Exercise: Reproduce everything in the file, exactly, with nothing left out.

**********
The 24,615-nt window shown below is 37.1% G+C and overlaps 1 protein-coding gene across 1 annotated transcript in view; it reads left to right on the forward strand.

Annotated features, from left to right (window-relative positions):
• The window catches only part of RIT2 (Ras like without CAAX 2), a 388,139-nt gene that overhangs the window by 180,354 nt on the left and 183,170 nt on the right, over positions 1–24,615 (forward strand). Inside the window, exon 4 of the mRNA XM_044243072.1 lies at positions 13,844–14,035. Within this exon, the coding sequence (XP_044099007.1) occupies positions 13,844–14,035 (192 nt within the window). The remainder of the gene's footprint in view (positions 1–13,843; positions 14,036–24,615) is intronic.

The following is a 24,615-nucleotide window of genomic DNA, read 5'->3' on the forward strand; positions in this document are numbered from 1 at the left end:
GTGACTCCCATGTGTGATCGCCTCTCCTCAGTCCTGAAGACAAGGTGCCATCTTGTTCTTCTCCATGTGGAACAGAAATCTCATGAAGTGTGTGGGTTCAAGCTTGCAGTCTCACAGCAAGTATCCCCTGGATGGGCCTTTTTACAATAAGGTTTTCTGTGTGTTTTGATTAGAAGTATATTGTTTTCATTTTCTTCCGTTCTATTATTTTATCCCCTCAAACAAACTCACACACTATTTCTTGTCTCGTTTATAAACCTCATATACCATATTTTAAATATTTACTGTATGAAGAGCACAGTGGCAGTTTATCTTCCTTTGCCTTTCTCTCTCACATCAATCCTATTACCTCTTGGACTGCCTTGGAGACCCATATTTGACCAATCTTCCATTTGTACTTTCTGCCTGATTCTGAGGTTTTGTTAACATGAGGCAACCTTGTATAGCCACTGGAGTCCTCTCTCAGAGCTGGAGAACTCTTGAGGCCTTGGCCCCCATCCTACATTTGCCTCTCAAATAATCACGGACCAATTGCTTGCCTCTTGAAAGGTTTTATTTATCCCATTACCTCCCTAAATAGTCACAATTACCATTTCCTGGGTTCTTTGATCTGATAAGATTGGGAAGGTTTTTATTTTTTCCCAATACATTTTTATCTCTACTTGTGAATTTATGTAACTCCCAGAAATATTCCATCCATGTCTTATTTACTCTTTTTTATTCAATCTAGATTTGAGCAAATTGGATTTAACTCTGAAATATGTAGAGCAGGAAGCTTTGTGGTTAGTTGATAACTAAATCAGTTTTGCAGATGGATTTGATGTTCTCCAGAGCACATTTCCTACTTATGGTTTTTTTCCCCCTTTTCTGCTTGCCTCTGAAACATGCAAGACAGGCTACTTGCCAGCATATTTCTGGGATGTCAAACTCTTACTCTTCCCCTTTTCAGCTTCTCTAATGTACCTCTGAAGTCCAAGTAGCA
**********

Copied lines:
The 24,615-nt window shown below is 37.1% G+C and overlaps 1 protein-coding gene across 1 annotated transcript in view; it reads left to right on the forward strand.

Annotated features, from left to right (window-relative positions):
• The window catches only part of RIT2 (Ras like without CAAX 2), a 388,139-nt gene that overhangs the window by 180,354 nt on the left and 183,170 nt on the right, over positions 1–24,615 (forward strand). Inside the window, exon 4 of the mRNA XM_044243072.1 lies at positions 13,844–14,035. Within this exon, the coding sequence (XP_044099007.1) occupies positions 13,844–14,035 (192 nt within the window). The remainder of the gene's footprint in view (positions 1–13,843; positions 14,036–24,615) is intronic.

The following is a 24,615-nucleotide window of genomic DNA, read 5'->3' on the forward strand; positions in this document are numbered from 1 at the left end:
GTGACTCCCATGTGTGATCGCCTCTCCTCAGTCCTGAAGACAAGGTGCCATCTTGTTCTTCTCCATGTGGAACAGAAATCTCATGAAGTGTGTGGGTTCAAGCTTGCAGTCTCACAGCAAGTATCCCCTGGATGGGCCTTTTTACAATAAGGTTTTCTGTGTGTTTTGATTAGAAGTATATTGTTTTCATTTTCTTCCGTTCTATTATTTTATCCCCTCAAACAAACTCACACACTATTTCTTGTCTCGTTTATAAACCTCATATACCATATTTTAAATATTTACTGTATGAAGAGCACAGTGGCAGTTTATCTTCCTTTGCCTTTCTCTCTCACATCAATCCTATTACCTCTTGGACTGCCTTGGAGACCCATATTTGACCAATCTTCCATTTGTACTTTCTGCCTGATTCTGAGGTTTTGTTAACATGAGGCAACCTTGTATAGCCACTGGAGTCCTCTCTCAGAGCTGGAGAACTCTTGAGGCCTTGGCCCCCATCCTACATTTGCCTCTCAAATAATCACGGACCAATTGCTTGCCTCTTGAAAGGTTTTATTTATCCCATTACCTCCCTAAATAGTCACAATTACCATTTCCTGGGTTCTTTGATCTGATAAGATTGGGAAGGTTTTTATTTTTTCCCAATACATTTTTATCTCTACTTGTGAATTTATGTAACTCCCAGAAATATTCCATCCATGTCTTATTTACTCTTTTTTATTCAATCTAGATTTGAGCAAATTGGATTTAACTCTGAAATATGTAGAGCAGGAAGCTTTGTGGTTAGTTGATAACTAAATCAGTTTTGCAGATGGATTTGATGTTCTCCAGAGCACATTTCCTACTTATGGTTTTTTTCCCCCTTTTCTGCTTGCCTCTGAAACATGCAAGACAGGCTACTTGCCAGCATATTTCTGGGATGTCAAACTCTTACTCTTCCCCTTTTCAGCTTCTCTAATGTACCTCTGAAGTCCAAGTAGCA